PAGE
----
Figure 2 shows 2-parameter hyperboloid functions fit to the Sexual Discounting Task group median data that were normalized relative to likelihood of using a condom in the 0-delay trial. Participants had significantly greater AUC in the “least want to have sex with” condition (median=.955) than the “most want to have sex with” condition (median=.430) (Z=2.70, n=62, p < .01). Participants also had significantly greater AUC in the “most likely to have an STI” condition (median=1.00) than the “least likely to have an STI” condition (median=.529) (Z=4.31, n=62, p < .0001).
Table 2 shows various Pearson correlation results among AUC (non-normalized) for the Sexual Discounting Task partner conditions, HRBS sexual risk subscale score, number of photographs selected, and money discounting. The average score on the HRBS sexual risk subscale was 8.4 (SD = 4.7, range: 0–19). The correlation coefficients for the HRBS scores and each sexual discounting condition were negative and significant (greater sexual risk was associated with greater delay discounting), with the exception of the “most want to have sex with” condition, which was negative but not significant. A mean of 9.7 (SD = 6.3, range: 1–27) photographs were selected. The number of photographs selected was significantly negatively correlated with AUC in all four conditions (i.e., a greater number of photographs selected was associated with a greater preference for immediate unprotected sex). Delay discounting AUC for money (M = .414, SD = .242) was positively correlated with AUC in all Sexual Discounting Task conditions, but was significant for only the “most likely to have an STI” condition. Money discounting was not significantly correlated with HRBS score. Number of photographs selected was significantly and positively correlated with self-reported number of sexual partners in the last month (HRBS item 7) (r = .259, n = 62, p = .04). Re-analyzing the Sexual Discounting Task correlations using AUC values based on normalized indifference points (using Spearman’s rank correlations) did not alter the correlation direction in any case, and altered whether significance was reached in only three of 12 cases: 1) the correlations between “least likely to have an STI” AUC and the HRBS sexual risk subscale changed from p =.05 to .16; 2) the correlation between “most likely to have an STI” AUC and the HRBS changed from p = .04 to .14; 3) the correlation between “most likely to have an STI” AUC and number of photographs selected changed from p = .003 to .06.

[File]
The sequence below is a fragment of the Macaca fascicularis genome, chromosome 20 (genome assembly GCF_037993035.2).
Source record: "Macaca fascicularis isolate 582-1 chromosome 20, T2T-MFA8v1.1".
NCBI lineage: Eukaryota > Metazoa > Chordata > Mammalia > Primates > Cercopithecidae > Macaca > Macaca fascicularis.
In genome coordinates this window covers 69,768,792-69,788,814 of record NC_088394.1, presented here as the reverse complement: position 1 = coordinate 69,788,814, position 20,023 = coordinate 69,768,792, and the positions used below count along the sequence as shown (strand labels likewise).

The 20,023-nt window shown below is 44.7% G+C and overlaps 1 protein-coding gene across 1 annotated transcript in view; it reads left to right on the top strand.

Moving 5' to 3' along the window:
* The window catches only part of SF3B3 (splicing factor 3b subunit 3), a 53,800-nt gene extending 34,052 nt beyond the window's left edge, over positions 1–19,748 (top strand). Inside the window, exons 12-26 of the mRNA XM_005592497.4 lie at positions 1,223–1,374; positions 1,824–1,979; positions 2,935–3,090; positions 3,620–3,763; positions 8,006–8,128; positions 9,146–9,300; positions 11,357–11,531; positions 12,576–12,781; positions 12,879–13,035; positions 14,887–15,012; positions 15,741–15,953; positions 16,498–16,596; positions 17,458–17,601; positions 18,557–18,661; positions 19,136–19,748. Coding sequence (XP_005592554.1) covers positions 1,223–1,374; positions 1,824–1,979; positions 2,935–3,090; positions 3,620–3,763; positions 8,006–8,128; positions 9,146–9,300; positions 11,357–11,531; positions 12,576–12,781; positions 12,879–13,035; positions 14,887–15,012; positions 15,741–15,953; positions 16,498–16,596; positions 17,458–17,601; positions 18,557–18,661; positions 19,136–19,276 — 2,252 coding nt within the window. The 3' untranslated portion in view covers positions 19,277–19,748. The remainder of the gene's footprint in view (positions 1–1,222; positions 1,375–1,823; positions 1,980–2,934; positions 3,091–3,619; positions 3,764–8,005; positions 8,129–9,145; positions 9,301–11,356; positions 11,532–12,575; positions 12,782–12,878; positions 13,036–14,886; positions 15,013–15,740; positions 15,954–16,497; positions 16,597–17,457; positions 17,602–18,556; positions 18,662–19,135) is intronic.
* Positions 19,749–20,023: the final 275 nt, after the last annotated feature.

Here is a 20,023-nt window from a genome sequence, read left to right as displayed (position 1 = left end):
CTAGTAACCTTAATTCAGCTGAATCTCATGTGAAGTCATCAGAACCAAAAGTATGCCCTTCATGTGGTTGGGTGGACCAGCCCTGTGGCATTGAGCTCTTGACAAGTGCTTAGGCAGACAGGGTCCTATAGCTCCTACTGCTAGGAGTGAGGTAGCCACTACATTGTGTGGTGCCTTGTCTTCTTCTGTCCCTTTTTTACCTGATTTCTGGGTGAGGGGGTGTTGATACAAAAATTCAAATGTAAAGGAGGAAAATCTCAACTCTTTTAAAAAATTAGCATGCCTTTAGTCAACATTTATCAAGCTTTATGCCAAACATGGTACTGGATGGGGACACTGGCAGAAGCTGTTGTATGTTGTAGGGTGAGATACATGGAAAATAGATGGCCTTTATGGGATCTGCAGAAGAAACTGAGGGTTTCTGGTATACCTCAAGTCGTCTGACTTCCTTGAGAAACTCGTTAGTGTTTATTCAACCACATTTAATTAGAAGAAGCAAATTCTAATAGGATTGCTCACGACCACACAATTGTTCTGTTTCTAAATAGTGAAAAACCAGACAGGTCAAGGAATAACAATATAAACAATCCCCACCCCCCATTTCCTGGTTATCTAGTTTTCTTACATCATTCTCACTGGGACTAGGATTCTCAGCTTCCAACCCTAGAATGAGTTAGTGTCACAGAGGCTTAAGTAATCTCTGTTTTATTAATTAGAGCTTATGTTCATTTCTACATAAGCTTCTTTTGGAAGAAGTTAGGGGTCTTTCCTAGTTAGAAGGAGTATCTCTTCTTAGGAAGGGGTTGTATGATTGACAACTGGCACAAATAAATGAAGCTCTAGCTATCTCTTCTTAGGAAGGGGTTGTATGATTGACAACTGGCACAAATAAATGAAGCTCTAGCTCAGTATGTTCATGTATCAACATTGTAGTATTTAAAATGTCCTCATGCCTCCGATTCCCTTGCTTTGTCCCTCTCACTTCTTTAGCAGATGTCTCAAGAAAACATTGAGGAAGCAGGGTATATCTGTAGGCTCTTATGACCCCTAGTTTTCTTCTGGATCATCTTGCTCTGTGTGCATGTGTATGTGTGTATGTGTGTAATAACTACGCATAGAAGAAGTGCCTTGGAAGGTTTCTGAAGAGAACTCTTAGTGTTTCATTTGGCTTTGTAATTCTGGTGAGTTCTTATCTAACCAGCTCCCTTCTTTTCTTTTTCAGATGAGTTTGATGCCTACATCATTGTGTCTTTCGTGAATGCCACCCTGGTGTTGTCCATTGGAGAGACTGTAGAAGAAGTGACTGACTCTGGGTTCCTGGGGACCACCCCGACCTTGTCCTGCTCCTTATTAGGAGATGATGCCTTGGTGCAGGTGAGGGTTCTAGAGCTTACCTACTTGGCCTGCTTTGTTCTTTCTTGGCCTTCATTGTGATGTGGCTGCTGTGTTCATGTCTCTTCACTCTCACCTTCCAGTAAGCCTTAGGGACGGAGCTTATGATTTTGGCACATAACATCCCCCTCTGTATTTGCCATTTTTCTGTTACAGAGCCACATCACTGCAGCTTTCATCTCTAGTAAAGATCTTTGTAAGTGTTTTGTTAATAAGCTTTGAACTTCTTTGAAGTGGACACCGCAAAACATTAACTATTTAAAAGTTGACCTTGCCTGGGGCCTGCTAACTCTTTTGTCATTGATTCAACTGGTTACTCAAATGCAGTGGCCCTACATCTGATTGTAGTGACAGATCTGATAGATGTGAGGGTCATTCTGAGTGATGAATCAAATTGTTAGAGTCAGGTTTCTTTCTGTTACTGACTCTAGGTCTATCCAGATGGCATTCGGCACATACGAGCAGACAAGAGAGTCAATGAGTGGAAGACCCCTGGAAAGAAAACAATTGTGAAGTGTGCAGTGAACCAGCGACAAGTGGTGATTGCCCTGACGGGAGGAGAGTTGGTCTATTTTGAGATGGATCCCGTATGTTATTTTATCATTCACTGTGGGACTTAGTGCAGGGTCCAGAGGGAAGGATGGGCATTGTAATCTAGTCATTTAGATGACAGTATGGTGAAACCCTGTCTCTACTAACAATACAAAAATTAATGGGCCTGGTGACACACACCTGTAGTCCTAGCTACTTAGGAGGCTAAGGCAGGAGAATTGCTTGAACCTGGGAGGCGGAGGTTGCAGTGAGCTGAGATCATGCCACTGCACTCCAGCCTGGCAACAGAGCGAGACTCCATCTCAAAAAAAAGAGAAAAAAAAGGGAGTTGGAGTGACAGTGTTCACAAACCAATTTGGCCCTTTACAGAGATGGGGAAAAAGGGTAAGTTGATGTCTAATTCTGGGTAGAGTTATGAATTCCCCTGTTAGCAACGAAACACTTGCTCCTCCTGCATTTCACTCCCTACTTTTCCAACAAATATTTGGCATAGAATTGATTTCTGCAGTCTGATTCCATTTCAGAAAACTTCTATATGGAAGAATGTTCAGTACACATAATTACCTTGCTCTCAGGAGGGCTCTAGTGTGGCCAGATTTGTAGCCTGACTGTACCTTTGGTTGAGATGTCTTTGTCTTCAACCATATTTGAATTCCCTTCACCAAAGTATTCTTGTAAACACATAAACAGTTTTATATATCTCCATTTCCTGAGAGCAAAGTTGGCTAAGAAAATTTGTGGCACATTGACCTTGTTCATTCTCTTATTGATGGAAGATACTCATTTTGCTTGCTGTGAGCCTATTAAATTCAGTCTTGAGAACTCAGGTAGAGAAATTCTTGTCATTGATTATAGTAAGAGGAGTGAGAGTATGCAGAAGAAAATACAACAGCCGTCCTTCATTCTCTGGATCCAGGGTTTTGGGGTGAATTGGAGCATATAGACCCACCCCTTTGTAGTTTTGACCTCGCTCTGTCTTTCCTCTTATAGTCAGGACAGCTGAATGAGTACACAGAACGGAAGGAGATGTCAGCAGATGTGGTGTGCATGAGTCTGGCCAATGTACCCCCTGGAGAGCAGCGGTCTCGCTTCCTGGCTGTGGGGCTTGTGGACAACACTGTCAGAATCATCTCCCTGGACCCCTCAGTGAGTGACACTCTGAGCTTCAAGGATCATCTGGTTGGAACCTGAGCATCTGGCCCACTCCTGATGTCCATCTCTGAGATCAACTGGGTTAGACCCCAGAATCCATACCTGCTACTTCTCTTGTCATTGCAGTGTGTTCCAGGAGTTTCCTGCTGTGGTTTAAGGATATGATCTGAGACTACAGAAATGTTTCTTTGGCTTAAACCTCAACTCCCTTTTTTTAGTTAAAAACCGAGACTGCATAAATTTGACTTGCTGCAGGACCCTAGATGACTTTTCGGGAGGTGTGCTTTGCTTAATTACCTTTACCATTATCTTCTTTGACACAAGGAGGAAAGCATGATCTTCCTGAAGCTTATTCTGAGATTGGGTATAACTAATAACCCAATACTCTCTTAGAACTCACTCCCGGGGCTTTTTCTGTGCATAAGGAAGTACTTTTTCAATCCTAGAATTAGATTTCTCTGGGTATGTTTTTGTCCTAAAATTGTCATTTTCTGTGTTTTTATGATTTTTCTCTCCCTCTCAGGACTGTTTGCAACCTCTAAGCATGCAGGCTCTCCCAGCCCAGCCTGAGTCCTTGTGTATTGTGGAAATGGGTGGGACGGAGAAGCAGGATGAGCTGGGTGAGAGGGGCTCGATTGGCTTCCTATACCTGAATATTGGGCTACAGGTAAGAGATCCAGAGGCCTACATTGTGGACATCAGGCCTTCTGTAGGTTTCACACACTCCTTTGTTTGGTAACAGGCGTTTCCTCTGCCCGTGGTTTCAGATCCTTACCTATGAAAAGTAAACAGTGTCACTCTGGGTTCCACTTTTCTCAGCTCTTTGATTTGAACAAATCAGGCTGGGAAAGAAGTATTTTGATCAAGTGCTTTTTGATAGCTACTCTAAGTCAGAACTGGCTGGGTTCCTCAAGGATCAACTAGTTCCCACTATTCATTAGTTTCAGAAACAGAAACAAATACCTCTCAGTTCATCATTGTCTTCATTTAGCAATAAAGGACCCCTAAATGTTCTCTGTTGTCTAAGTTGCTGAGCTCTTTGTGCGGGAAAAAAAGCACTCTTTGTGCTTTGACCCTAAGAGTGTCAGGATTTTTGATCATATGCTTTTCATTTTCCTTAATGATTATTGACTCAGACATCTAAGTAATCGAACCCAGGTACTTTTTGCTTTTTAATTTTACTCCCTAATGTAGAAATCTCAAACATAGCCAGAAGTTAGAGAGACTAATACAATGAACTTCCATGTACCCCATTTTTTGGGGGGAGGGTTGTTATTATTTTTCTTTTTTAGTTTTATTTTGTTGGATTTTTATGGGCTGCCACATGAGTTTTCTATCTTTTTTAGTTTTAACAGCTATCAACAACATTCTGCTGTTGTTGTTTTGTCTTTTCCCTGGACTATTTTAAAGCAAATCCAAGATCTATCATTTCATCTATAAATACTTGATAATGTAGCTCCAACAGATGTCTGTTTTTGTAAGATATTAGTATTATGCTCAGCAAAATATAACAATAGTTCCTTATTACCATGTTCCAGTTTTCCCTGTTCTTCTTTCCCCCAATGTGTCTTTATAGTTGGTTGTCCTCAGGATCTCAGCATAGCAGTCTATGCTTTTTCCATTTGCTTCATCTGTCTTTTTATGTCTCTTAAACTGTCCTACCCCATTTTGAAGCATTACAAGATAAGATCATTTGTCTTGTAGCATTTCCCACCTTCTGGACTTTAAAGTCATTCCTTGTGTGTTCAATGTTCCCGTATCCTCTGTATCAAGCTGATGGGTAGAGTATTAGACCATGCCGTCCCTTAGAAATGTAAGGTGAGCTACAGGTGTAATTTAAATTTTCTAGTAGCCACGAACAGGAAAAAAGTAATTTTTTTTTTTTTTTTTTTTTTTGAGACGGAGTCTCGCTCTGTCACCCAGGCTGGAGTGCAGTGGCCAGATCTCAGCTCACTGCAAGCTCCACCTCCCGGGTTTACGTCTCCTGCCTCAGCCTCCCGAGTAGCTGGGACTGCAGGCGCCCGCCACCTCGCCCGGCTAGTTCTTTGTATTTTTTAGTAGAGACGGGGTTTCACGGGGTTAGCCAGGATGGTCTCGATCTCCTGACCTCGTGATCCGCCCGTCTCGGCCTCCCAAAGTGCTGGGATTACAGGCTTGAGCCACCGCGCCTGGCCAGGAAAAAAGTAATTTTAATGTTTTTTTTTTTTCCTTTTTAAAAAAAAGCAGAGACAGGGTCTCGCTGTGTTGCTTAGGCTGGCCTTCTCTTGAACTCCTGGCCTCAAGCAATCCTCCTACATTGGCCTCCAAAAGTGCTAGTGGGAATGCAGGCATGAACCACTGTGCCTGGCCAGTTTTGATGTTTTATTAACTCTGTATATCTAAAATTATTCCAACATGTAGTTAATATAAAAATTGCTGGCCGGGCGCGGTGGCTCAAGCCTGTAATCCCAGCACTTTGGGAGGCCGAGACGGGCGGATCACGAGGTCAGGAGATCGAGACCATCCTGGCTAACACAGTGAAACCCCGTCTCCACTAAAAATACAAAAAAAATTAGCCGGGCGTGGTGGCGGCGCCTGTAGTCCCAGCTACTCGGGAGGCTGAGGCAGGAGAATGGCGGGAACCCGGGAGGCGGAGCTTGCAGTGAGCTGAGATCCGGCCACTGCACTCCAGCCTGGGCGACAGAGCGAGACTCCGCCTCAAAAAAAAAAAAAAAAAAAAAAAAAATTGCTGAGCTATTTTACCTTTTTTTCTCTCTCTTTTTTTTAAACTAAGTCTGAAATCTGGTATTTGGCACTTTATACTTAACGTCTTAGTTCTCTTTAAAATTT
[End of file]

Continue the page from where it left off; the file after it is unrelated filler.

Several categories of results from this study suggest that delay discounting is an important variable for understanding HIV sexual risk behavior, and that the Sexual Discounting Task provides a clinically meaningful assessment of this phenomenon. First, the algorithm by Johnson and Bickel (2008) for detecting nonsystematic discounting data indicated that the Sexual Discounting Task data were largely systematic, (87.5% of individual functions). That is, delayed reward value decreased from shorter to longer delays or was unaffected by delay, conforming to most basic patterns expected in delay discounting (Johnson and Bickel, 2008). The percent of nonsystematic functions was lower with money discounting, although the percent would be expected to be somewhat lower in the money task because fewer delays were examined. The percent of systematic discounting functions for the Sexual Discounting task was similar to a previous study showing that 81.4% of functions were systematic (using the same single-criterion algorithm utilized in the present study) for another procedure assessing the delay discounting of sexual rewards (Lawyer et al., 2010). The percent was also similar to another study showing that 86.7% of functions were systematic (using the same single-criterion algorithm utilized in the present study) when assessing discounting for marijuana (Johnson et al., 2010).
The second category of results showed that the Sexual Discounting Task was sensitive to factors that may influence real world decisions to use condoms. That is, participants showed significantly greater discounting (relative preference for immediate unprotected sex) for partners they found most sexually desirable compared to those they found least desirable (but with whom they were nonetheless willing to have sex). The increased discounting of sex when viewing and responding in regard to the most sexually desirable photographed individual bears similarity to the finding that men discount delayed money to a greater extent when they are exposed to photographs of attractive women (Wilson and Daly, 2004). Participants also showed significantly greater discounting for partners they judged least likely to have an STI compared to those they judged most likely to have an STI. As can be seen with median data in Fig.1 and Fig. 2, the Sexual Discounting Task was sensitive to differential rates of discounting across conditions, but showed the systematic hyperboloid shape in each condition. The re-analysis after normalizing data relative to condom use in the 0-delay trial provided further evidence that differences across conditions reflected differences in delay discounting, above and beyond differences in condom use.